I see changes, and it's increased recently. She is slow, tired, more forgetfulness about conversations and specifics in said conversations, and she's always been angry and also very expressive, but it seems like the anger is what is most important to her. Not a crazy lashing out, but very intent on telling how she stood up for herself in situations and other things. But my need for help is I NEED TO TALK TO SOMEONE WHO IS GOING THROUGH DESPAIR, SADNESS, ANGER, AND CONFUSION regarding their parent's decline. I have tried therapy but it is not working, I don't trust friends with something so personal, and my long-term partner is great, but he is not able to be there for me all the time.
I also feel like I am not good for her. I am incredibly trustworthy and responsible, but I irritate her and she irritates me, which I feel very horrible about, but it just happens. She thinks I thinks she's crazy, and I don't; I think she has decline and it scares me and I don't know if I am equipped to care for her if it gets bad. But MOST IMPORTANT IS SOMEONE TO SHARE THEIR STORIES WITH; A FRIEND.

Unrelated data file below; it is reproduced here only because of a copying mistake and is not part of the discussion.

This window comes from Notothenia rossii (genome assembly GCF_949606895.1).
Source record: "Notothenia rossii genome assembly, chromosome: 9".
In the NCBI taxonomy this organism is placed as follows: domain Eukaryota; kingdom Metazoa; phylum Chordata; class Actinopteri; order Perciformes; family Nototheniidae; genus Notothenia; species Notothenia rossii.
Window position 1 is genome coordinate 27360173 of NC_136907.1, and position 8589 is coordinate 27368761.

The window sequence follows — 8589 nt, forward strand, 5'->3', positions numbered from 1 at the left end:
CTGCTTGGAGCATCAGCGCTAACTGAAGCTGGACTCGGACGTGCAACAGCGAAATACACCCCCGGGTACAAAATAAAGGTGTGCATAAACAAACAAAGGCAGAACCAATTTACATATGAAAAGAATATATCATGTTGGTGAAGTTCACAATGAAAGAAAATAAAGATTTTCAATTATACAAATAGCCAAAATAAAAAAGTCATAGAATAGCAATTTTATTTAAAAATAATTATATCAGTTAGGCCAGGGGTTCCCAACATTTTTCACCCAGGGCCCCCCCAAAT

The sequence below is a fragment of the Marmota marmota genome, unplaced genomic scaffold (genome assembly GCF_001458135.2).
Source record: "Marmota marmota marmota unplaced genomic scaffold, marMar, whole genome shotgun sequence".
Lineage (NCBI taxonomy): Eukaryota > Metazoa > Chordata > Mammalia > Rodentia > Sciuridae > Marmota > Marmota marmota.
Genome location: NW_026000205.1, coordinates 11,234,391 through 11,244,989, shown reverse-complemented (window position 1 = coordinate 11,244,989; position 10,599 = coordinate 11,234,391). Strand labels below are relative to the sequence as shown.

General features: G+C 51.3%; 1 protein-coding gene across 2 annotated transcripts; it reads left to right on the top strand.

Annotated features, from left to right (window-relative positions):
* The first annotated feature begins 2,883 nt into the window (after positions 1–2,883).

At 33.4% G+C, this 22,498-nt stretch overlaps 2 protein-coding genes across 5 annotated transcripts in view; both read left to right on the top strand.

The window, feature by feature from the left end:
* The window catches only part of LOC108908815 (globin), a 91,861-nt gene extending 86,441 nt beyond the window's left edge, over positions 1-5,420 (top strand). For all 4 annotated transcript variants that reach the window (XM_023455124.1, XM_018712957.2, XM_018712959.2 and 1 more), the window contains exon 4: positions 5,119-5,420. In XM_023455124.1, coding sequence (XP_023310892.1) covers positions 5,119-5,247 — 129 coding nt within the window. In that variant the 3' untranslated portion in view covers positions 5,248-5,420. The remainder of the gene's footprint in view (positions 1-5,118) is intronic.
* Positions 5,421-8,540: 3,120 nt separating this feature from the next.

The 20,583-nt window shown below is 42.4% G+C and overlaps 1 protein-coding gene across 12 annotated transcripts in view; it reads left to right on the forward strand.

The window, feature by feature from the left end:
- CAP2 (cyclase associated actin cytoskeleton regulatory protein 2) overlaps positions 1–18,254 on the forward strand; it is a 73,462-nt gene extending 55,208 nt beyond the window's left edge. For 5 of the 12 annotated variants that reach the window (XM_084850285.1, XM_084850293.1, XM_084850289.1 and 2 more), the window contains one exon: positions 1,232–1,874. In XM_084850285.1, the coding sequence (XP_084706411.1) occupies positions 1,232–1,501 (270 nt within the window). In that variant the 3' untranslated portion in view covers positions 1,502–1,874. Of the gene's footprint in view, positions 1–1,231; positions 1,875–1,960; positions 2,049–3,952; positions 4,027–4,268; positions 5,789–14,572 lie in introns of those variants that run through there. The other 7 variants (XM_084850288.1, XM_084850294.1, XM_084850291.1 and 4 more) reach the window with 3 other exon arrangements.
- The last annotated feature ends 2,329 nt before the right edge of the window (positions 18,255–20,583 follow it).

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I am so sorry and truly know the sadness and frustration. I spent two years trying to get Someone to diagnosis my mom..Every time I got her to the doctors she could pass as having mild cognitive decline...She would perk up when she saw her doctor. that point she could function well at times where she was familiar with the routine. .she had all your moms symptoms..after two years she could no longer hide it from the doctor..She developed hallucinations and paranoia. Finally even my brother saw how mean spirited she was with me..she finally started lashing out at him. She has Lewy Body dementia.. they have many clear times initially mixed with anger, hallucinations and she can no longer function outside a facility for memory care. Mom started with the inability to use a cell phone, messed up her med box, then no math skills, no words for common things , difficulty writing and constant hiding of items and money. Moms dementia started with heavy criticism of me. She disliked me despite us being best of friends. I found it hurtful since I was her social life, and her care giver in general. My brother she was so sweet with. I was accused by family of reading into her behaviors. Being too sensitive.I worked as a professional for 27 yrs in a facility and I knew dementia when I saw it. Keep taking her to the doctor..Log what you see and her reactions. I never gave up. I did do counseling for the anger and grief I was feeling. It helped. My friends also thought I was over sensitive now they see I was was ill and mistreating me...I was panicky because I knew mom needed help and no one could see it but me. Mom now lives in her world of hallucinations and everyone is a lot more sympathetic.
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Reply to Sadinroanokeva

Good Morning!